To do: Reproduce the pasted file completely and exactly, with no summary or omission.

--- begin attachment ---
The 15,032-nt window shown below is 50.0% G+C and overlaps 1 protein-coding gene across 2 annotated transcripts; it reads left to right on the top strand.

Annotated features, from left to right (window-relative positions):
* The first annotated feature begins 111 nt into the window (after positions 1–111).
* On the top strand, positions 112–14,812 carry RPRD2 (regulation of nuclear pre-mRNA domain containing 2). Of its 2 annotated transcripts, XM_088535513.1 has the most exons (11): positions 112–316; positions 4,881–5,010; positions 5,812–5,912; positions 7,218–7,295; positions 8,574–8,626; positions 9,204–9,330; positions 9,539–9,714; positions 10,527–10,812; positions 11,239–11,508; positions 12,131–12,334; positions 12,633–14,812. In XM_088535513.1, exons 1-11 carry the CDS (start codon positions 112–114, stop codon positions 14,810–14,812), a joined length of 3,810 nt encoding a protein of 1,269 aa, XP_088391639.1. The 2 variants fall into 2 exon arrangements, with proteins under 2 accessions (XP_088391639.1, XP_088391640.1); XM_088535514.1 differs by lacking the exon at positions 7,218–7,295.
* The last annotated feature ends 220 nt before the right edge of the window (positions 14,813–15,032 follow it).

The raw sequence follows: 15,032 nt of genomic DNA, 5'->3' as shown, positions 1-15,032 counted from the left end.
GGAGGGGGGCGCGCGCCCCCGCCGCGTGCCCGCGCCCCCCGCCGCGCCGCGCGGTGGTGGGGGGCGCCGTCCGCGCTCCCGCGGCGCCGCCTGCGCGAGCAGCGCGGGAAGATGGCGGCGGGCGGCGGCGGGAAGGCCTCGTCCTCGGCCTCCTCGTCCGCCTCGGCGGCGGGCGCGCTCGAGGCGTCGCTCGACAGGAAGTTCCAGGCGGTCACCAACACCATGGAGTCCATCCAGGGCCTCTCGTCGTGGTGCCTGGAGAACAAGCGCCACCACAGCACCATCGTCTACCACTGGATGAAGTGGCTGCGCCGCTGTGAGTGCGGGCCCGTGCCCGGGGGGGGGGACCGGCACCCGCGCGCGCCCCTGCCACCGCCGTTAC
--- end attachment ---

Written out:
The 15,032-nt window shown below is 50.0% G+C and overlaps 1 protein-coding gene across 2 annotated transcripts; it reads left to right on the top strand.

Annotated features, from left to right (window-relative positions):
* The first annotated feature begins 111 nt into the window (after positions 1–111).
* On the top strand, positions 112–14,812 carry RPRD2 (regulation of nuclear pre-mRNA domain containing 2). Of its 2 annotated transcripts, XM_088535513.1 has the most exons (11): positions 112–316; positions 4,881–5,010; positions 5,812–5,912; positions 7,218–7,295; positions 8,574–8,626; positions 9,204–9,330; positions 9,539–9,714; positions 10,527–10,812; positions 11,239–11,508; positions 12,131–12,334; positions 12,633–14,812. In XM_088535513.1, exons 1-11 carry the CDS (start codon positions 112–114, stop codon positions 14,810–14,812), a joined length of 3,810 nt encoding a protein of 1,269 aa, XP_088391639.1. The 2 variants fall into 2 exon arrangements, with proteins under 2 accessions (XP_088391639.1, XP_088391640.1); XM_088535514.1 differs by lacking the exon at positions 7,218–7,295.
* The last annotated feature ends 220 nt before the right edge of the window (positions 14,813–15,032 follow it).

The raw sequence follows: 15,032 nt of genomic DNA, 5'->3' as shown, positions 1-15,032 counted from the left end.
GGAGGGGGGCGCGCGCCCCCGCCGCGTGCCCGCGCCCCCCGCCGCGCCGCGCGGTGGTGGGGGGCGCCGTCCGCGCTCCCGCGGCGCCGCCTGCGCGAGCAGCGCGGGAAGATGGCGGCGGGCGGCGGCGGGAAGGCCTCGTCCTCGGCCTCCTCGTCCGCCTCGGCGGCGGGCGCGCTCGAGGCGTCGCTCGACAGGAAGTTCCAGGCGGTCACCAACACCATGGAGTCCATCCAGGGCCTCTCGTCGTGGTGCCTGGAGAACAAGCGCCACCACAGCACCATCGTCTACCACTGGATGAAGTGGCTGCGCCGCTGTGAGTGCGGGCCCGTGCCCGGGGGGGGGGACCGGCACCCGCGCGCGCCCCTGCCACCGCCGTTAC